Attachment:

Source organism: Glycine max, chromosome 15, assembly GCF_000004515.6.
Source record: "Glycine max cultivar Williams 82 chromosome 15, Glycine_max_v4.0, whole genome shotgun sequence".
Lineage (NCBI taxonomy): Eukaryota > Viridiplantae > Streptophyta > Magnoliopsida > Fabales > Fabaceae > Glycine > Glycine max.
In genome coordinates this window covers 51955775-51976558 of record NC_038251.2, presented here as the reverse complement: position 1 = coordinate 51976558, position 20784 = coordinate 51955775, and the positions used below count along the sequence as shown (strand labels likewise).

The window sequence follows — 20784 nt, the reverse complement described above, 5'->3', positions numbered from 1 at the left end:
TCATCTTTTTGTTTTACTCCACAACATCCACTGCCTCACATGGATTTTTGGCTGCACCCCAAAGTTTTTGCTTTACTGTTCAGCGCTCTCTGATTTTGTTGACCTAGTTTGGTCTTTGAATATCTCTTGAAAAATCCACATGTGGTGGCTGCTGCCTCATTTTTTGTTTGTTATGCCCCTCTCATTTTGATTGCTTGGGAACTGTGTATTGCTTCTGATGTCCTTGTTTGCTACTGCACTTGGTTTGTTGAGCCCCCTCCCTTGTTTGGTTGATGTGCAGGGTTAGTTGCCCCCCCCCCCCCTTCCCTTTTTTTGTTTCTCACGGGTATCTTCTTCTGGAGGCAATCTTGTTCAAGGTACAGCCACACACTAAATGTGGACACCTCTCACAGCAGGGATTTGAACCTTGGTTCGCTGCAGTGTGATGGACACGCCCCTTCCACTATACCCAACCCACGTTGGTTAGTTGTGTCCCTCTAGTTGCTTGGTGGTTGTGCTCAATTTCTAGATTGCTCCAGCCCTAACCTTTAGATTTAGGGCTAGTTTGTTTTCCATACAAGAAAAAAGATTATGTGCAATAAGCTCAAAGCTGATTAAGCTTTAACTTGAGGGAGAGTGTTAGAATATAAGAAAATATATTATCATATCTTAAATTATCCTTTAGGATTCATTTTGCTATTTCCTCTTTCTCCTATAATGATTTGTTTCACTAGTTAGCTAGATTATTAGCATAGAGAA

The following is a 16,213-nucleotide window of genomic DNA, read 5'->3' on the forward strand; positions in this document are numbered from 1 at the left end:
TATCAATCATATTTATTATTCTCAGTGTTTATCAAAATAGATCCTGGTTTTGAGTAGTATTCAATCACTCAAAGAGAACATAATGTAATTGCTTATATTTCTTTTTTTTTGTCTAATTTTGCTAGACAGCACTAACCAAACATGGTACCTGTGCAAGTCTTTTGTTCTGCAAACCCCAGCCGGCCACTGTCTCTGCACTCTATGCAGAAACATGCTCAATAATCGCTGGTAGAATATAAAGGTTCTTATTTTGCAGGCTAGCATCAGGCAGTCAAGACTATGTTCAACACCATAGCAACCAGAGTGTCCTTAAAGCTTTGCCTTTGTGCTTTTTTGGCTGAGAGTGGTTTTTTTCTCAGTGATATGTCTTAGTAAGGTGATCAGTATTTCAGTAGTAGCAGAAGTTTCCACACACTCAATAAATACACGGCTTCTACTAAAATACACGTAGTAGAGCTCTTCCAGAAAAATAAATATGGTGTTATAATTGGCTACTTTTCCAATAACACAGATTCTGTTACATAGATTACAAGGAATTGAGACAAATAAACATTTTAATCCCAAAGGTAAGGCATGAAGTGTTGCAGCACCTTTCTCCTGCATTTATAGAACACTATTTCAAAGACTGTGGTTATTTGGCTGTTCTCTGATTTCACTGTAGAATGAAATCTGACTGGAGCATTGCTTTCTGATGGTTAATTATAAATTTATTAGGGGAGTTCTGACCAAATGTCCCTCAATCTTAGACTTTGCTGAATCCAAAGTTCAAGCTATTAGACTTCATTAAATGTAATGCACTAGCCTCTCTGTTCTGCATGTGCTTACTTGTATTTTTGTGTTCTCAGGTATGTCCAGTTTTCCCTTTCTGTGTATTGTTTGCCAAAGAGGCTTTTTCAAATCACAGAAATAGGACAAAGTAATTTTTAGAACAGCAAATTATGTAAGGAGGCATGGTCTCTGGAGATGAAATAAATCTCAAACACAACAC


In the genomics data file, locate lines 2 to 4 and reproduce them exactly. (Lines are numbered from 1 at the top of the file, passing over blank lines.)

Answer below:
Source record: "Glycine max cultivar Williams 82 chromosome 15, Glycine_max_v4.0, whole genome shotgun sequence".
Lineage (NCBI taxonomy): Eukaryota > Viridiplantae > Streptophyta > Magnoliopsida > Fabales > Fabaceae > Glycine > Glycine max.
In genome coordinates this window covers 51955775-51976558 of record NC_038251.2, presented here as the reverse complement: position 1 = coordinate 51976558, position 20784 = coordinate 51955775, and the positions used below count along the sequence as shown (strand labels likewise).